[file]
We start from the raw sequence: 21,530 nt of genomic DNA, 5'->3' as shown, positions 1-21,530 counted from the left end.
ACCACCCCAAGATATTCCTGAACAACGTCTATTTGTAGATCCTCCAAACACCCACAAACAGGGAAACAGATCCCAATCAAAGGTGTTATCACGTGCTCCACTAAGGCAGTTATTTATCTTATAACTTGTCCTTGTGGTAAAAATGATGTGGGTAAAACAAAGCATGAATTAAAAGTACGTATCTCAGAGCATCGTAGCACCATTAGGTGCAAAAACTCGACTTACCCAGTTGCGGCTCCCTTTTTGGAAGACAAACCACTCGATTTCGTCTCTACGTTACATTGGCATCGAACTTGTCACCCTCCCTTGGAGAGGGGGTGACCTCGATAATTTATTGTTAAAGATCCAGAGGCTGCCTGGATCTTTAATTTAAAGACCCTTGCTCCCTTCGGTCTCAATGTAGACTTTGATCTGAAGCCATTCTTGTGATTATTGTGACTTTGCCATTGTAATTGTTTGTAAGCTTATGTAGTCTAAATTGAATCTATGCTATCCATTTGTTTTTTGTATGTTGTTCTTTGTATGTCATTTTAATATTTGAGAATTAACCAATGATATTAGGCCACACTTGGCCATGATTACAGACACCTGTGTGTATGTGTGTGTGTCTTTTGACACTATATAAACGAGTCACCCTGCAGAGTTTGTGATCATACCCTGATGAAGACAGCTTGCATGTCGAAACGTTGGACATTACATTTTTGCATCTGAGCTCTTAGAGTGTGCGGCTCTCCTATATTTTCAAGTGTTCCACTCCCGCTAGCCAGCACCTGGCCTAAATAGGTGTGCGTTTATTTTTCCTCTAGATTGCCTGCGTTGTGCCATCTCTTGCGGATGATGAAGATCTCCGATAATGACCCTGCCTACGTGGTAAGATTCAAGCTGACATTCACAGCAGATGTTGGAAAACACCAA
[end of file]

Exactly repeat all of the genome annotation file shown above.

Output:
We start from the raw sequence: 21,530 nt of genomic DNA, 5'->3' as shown, positions 1-21,530 counted from the left end.
ACCACCCCAAGATATTCCTGAACAACGTCTATTTGTAGATCCTCCAAACACCCACAAACAGGGAAACAGATCCCAATCAAAGGTGTTATCACGTGCTCCACTAAGGCAGTTATTTATCTTATAACTTGTCCTTGTGGTAAAAATGATGTGGGTAAAACAAAGCATGAATTAAAAGTACGTATCTCAGAGCATCGTAGCACCATTAGGTGCAAAAACTCGACTTACCCAGTTGCGGCTCCCTTTTTGGAAGACAAACCACTCGATTTCGTCTCTACGTTACATTGGCATCGAACTTGTCACCCTCCCTTGGAGAGGGGGTGACCTCGATAATTTATTGTTAAAGATCCAGAGGCTGCCTGGATCTTTAATTTAAAGACCCTTGCTCCCTTCGGTCTCAATGTAGACTTTGATCTGAAGCCATTCTTGTGATTATTGTGACTTTGCCATTGTAATTGTTTGTAAGCTTATGTAGTCTAAATTGAATCTATGCTATCCATTTGTTTTTTGTATGTTGTTCTTTGTATGTCATTTTAATATTTGAGAATTAACCAATGATATTAGGCCACACTTGGCCATGATTACAGACACCTGTGTGTATGTGTGTGTGTCTTTTGACACTATATAAACGAGTCACCCTGCAGAGTTTGTGATCATACCCTGATGAAGACAGCTTGCATGTCGAAACGTTGGACATTACATTTTTGCATCTGAGCTCTTAGAGTGTGCGGCTCTCCTATATTTTCAAGTGTTCCACTCCCGCTAGCCAGCACCTGGCCTAAATAGGTGTGCGTTTATTTTTCCTCTAGATTGCCTGCGTTGTGCCATCTCTTGCGGATGATGAAGATCTCCGATAATGACCCTGCCTACGTGGTAAGATTCAAGCTGACATTCACAGCAGATGTTGGAAAACACCAA